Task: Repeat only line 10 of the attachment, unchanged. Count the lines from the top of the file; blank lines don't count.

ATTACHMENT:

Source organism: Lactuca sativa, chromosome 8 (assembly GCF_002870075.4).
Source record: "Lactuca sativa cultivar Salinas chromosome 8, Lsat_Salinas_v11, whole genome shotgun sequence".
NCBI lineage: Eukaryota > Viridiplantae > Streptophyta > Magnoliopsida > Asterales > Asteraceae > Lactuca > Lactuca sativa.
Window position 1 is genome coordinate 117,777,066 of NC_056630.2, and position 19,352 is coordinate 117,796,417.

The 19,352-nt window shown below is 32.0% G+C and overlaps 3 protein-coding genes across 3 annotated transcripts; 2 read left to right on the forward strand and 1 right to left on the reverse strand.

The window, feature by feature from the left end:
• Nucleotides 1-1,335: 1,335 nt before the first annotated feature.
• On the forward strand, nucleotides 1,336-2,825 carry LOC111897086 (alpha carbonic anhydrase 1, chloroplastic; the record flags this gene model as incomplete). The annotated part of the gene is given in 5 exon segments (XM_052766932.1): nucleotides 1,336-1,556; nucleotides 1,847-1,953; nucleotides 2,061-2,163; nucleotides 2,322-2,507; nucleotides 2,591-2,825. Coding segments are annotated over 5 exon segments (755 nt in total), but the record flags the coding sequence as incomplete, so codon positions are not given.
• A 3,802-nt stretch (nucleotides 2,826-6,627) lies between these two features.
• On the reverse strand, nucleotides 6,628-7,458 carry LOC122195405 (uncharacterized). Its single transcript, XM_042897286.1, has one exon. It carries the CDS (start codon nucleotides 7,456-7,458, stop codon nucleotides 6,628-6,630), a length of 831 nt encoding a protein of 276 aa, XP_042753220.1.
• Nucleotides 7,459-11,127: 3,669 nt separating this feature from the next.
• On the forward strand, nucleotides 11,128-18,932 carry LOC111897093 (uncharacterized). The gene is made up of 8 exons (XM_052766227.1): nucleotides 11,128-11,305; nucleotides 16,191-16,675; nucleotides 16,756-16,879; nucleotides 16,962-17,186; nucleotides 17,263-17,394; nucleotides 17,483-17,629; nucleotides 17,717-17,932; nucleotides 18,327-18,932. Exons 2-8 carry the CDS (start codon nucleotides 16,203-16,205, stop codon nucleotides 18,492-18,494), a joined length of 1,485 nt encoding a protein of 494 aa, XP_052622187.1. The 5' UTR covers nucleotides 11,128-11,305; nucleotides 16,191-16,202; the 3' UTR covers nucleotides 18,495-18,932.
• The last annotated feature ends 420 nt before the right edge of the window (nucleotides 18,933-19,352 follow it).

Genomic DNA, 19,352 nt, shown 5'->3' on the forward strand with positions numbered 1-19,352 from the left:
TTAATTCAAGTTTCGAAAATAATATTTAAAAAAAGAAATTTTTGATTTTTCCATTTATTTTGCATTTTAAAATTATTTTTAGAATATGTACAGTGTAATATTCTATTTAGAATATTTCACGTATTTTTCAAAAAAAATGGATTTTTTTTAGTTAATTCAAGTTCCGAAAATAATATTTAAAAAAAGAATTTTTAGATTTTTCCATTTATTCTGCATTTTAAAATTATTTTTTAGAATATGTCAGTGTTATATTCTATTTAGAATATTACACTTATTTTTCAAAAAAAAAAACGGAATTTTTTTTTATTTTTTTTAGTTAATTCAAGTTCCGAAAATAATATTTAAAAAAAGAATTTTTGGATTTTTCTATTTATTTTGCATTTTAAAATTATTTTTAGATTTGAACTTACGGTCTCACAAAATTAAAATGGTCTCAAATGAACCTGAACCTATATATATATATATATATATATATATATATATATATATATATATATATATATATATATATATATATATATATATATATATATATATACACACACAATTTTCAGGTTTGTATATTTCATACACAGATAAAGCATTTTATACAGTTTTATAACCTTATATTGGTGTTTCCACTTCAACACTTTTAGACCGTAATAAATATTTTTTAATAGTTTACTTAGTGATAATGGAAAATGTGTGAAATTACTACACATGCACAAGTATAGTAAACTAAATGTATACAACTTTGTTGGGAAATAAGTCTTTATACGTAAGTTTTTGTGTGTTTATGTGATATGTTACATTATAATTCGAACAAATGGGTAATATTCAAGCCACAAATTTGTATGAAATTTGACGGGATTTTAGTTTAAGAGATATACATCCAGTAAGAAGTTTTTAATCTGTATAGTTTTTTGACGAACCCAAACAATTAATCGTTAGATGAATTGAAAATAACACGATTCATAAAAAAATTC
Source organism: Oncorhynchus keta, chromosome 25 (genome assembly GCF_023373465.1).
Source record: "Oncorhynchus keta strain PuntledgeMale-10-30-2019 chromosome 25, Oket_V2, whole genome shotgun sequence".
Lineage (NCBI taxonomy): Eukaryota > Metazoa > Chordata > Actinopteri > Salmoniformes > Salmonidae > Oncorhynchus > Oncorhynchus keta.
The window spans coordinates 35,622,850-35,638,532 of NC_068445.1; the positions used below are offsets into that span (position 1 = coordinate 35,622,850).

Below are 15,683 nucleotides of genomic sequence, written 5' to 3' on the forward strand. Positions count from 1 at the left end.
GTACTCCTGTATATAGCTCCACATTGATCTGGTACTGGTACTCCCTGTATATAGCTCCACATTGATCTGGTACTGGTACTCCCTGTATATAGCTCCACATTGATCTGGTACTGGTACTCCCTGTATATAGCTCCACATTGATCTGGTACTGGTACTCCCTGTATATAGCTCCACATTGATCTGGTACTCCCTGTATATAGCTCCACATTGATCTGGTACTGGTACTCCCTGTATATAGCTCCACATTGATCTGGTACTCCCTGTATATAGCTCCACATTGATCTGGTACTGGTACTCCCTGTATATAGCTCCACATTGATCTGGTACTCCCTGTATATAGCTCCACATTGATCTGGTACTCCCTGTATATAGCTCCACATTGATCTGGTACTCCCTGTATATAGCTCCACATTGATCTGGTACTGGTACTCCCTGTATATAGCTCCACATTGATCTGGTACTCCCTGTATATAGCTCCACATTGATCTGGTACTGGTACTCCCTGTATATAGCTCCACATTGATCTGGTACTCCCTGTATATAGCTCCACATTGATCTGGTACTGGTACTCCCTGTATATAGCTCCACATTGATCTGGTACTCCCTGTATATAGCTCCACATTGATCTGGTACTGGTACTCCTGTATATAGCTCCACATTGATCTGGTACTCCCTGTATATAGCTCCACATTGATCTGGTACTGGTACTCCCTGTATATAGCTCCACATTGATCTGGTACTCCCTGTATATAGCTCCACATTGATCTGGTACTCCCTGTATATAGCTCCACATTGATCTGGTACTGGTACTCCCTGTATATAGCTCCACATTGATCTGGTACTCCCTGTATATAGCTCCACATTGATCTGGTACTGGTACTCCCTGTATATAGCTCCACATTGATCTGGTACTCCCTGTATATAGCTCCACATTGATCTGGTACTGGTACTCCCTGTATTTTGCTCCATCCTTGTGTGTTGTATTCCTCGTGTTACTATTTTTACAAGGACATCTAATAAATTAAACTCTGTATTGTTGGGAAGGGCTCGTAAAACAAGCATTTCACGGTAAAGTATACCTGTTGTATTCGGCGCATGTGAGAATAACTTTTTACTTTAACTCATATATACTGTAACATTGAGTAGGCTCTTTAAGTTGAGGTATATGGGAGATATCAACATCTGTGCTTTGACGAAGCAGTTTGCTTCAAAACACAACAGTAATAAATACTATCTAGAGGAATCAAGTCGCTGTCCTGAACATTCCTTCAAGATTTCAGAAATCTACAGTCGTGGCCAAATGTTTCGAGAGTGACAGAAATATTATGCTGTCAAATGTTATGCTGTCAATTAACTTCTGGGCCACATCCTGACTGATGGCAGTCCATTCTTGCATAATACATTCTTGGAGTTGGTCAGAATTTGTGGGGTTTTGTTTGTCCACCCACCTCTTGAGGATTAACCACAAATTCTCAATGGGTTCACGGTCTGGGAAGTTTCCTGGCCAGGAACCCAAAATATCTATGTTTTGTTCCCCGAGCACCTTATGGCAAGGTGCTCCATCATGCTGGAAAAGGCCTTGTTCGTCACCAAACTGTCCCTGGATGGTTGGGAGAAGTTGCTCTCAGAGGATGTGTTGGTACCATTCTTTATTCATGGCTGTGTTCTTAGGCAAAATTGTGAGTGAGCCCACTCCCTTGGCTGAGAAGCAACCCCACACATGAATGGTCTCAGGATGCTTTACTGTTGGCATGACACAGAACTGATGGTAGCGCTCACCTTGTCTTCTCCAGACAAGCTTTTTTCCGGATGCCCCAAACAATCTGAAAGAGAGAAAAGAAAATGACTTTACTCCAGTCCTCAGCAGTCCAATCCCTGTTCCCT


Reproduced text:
• On the reverse strand, nucleotides 6,628-7,458 carry LOC122195405 (uncharacterized). Its single transcript, XM_042897286.1, has one exon. It carries the CDS (start codon nucleotides 7,456-7,458, stop codon nucleotides 6,628-6,630), a length of 831 nt encoding a protein of 276 aa, XP_042753220.1.